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Page last updated: 22nd December 2022

Dr James Sleigh, our Scientific Research Correspondent summarises here what is known:

The electrical stimulation of muscles is thought to improve muscle weakness in some scenarios. For example, electrical stimulation can help patients with advanced progressive diseases that affect ability to exercise, such as chronic respiratory disease, chronic heart failure and cancer¹.

However, this does not appear to be the case for those living with SMA. To test the therapeutic effect of electrical muscle stimulation, in 2002 researchers in Canada conducted a small-scale clinical trial with thirteen children aged 5 to 19 years and living with SMA Types 2 and 3².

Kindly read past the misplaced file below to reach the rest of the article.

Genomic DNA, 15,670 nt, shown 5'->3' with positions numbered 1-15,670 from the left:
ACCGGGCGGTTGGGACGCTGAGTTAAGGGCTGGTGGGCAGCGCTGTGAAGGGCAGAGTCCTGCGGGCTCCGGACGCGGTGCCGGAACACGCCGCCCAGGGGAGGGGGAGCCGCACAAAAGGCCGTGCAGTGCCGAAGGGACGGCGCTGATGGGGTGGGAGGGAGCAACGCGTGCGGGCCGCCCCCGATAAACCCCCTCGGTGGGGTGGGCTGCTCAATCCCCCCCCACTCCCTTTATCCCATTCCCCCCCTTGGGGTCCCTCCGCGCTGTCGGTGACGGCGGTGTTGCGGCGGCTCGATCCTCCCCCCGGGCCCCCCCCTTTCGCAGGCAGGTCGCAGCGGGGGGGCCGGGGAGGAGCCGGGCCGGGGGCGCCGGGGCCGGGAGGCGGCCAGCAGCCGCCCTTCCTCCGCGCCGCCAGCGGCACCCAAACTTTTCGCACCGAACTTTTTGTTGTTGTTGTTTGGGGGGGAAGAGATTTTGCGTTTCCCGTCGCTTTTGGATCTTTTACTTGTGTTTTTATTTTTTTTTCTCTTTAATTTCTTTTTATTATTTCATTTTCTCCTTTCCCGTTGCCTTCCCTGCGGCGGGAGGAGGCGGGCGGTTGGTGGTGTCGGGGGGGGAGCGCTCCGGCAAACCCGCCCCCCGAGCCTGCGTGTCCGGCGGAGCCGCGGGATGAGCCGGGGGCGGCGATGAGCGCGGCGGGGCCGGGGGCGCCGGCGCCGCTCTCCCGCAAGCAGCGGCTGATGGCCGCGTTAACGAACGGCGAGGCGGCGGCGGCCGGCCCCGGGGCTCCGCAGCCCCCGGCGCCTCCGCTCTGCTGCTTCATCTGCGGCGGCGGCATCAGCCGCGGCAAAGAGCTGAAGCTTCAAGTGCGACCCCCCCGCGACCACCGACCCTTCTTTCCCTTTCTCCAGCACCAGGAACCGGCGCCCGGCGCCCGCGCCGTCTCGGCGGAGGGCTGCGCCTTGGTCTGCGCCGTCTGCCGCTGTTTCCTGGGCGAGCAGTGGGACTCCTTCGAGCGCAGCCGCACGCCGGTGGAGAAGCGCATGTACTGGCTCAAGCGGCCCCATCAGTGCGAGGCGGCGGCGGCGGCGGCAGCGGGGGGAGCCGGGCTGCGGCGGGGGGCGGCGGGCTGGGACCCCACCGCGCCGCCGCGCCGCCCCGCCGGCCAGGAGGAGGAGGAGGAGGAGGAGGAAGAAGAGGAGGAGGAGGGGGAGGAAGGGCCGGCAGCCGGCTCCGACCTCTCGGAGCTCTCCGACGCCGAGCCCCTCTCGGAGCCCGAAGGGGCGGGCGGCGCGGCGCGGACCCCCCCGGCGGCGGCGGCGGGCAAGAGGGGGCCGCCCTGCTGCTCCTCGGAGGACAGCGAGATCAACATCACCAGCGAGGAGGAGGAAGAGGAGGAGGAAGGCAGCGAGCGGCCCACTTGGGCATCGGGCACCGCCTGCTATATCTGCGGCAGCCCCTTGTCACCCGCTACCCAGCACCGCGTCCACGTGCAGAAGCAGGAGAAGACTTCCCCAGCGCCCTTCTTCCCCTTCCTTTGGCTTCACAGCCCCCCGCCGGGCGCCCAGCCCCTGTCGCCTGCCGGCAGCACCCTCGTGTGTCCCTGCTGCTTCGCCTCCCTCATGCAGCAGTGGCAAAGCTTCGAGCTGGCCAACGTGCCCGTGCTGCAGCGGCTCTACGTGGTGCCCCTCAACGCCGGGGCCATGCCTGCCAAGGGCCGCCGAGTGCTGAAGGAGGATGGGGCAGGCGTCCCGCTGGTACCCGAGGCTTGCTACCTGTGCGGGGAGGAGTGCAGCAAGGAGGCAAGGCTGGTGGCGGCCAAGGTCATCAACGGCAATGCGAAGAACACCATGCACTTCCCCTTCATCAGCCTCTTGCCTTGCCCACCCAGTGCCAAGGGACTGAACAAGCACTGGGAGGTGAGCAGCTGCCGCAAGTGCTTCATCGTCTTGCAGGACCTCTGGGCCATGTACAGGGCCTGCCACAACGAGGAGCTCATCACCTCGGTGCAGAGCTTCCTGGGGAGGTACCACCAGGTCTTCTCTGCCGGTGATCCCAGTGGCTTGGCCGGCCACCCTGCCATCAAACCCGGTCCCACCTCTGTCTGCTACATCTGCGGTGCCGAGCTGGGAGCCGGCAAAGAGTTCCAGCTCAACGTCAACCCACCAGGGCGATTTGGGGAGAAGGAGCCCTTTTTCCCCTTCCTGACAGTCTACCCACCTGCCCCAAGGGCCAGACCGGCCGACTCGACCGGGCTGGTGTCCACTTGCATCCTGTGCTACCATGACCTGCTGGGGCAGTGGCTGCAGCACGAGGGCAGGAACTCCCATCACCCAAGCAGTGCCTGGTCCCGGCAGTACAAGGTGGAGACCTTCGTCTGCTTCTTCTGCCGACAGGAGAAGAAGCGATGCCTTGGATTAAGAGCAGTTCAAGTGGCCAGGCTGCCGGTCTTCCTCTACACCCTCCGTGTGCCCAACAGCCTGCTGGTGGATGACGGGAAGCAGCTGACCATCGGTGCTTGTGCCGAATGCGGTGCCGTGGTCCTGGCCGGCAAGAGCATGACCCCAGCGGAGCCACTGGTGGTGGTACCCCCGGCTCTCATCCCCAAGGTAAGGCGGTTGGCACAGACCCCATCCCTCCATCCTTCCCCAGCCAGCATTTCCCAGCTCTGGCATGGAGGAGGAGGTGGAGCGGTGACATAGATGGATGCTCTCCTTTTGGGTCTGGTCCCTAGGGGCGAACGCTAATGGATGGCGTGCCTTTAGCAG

Low-intensity muscle stimulation was applied to two different muscles – the bicep and the deltoid (found in the shoulder region) – on one, randomly-selected side of the body. The muscles on other side of the body received a placebo stimulator that turned off after 15 minutes. Electrical stimulation was given at night time in the homes of participants, starting at bed time and being turned off in the morning. An average of four hours of stimulation per night was received.

Participants were first assessed for six months without stimulation, followed by a treatment duration of 6 months. Unfortunately, the electrical stimulation of muscles had no effect on arm strength, muscle mass or arm function, indicating that the treatment was ineffective. To date, no other clinical trials of electrical stimulation have been conducted in SMA.


1. Jones et al. (2016) Neuromuscular electrical stimulation for muscle weakness in adults with advanced disease. Cochrane Database Syst Rev 10: CD009419.

2. Fehlings et al. (2002) Evaluation of therapeutic electrical stimulation to improve muscle strength and function in children with types II/III spinal muscular atrophy. Dev Med Child Neurol 44: 741-744.